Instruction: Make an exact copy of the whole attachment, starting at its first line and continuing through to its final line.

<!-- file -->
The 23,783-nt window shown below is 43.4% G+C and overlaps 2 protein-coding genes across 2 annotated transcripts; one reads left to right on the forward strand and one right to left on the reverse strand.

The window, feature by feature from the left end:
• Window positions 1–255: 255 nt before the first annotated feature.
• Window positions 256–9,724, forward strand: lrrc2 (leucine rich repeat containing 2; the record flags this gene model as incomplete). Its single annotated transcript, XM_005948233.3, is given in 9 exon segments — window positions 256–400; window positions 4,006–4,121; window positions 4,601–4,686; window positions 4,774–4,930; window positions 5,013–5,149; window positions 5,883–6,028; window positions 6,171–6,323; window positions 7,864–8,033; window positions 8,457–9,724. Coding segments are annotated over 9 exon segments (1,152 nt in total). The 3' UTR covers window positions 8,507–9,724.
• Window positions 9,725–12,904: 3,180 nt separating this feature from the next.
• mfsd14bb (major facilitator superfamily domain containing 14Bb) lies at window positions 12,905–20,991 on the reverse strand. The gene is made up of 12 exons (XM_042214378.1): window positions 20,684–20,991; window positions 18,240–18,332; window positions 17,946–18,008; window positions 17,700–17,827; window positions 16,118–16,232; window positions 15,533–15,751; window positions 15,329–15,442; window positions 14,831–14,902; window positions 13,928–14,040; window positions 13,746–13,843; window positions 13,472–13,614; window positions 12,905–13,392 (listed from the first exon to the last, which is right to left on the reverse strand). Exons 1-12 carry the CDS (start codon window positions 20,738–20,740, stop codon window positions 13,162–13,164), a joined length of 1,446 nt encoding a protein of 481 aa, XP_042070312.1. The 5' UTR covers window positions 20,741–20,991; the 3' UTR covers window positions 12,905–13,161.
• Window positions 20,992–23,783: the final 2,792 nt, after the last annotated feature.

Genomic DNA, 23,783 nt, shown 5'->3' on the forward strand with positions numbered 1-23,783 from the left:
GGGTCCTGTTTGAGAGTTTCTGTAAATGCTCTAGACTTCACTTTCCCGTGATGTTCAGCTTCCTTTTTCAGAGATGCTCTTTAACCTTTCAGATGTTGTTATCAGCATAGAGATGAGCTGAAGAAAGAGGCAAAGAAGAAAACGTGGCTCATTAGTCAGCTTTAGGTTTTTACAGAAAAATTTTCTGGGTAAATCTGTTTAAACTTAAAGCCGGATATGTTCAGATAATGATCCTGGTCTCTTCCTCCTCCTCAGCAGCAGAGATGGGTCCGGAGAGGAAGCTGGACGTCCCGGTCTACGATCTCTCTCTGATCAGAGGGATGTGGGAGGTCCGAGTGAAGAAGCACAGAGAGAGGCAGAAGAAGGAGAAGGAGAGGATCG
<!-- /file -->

The 23,783-nt window shown below is 43.4% G+C and overlaps 2 protein-coding genes across 2 annotated transcripts; one reads left to right on the forward strand and one right to left on the reverse strand.

The window, feature by feature from the left end:
• Window positions 1–255: 255 nt before the first annotated feature.
• Window positions 256–9,724, forward strand: lrrc2 (leucine rich repeat containing 2; the record flags this gene model as incomplete). Its single annotated transcript, XM_005948233.3, is given in 9 exon segments — window positions 256–400; window positions 4,006–4,121; window positions 4,601–4,686; window positions 4,774–4,930; window positions 5,013–5,149; window positions 5,883–6,028; window positions 6,171–6,323; window positions 7,864–8,033; window positions 8,457–9,724. Coding segments are annotated over 9 exon segments (1,152 nt in total). The 3' UTR covers window positions 8,507–9,724.
• Window positions 9,725–12,904: 3,180 nt separating this feature from the next.
• mfsd14bb (major facilitator superfamily domain containing 14Bb) lies at window positions 12,905–20,991 on the reverse strand. The gene is made up of 12 exons (XM_042214378.1): window positions 20,684–20,991; window positions 18,240–18,332; window positions 17,946–18,008; window positions 17,700–17,827; window positions 16,118–16,232; window positions 15,533–15,751; window positions 15,329–15,442; window positions 14,831–14,902; window positions 13,928–14,040; window positions 13,746–13,843; window positions 13,472–13,614; window positions 12,905–13,392 (listed from the first exon to the last, which is right to left on the reverse strand). Exons 1-12 carry the CDS (start codon window positions 20,738–20,740, stop codon window positions 13,162–13,164), a joined length of 1,446 nt encoding a protein of 481 aa, XP_042070312.1. The 5' UTR covers window positions 20,741–20,991; the 3' UTR covers window positions 12,905–13,161.
• Window positions 20,992–23,783: the final 2,792 nt, after the last annotated feature.

Genomic DNA, 23,783 nt, shown 5'->3' on the forward strand with positions numbered 1-23,783 from the left:
GGGTCCTGTTTGAGAGTTTCTGTAAATGCTCTAGACTTCACTTTCCCGTGATGTTCAGCTTCCTTTTTCAGAGATGCTCTTTAACCTTTCAGATGTTGTTATCAGCATAGAGATGAGCTGAAGAAAGAGGCAAAGAAGAAAACGTGGCTCATTAGTCAGCTTTAGGTTTTTACAGAAAAATTTTCTGGGTAAATCTGTTTAAACTTAAAGCCGGATATGTTCAGATAATGATCCTGGTCTCTTCCTCCTCCTCAGCAGCAGAGATGGGTCCGGAGAGGAAGCTGGACGTCCCGGTCTACGATCTCTCTCTGATCAGAGGGATGTGGGAGGTCCGAGTGAAGAAGCACAGAGAGAGGCAGAAGAAGGAGAAGGAGAGGATCG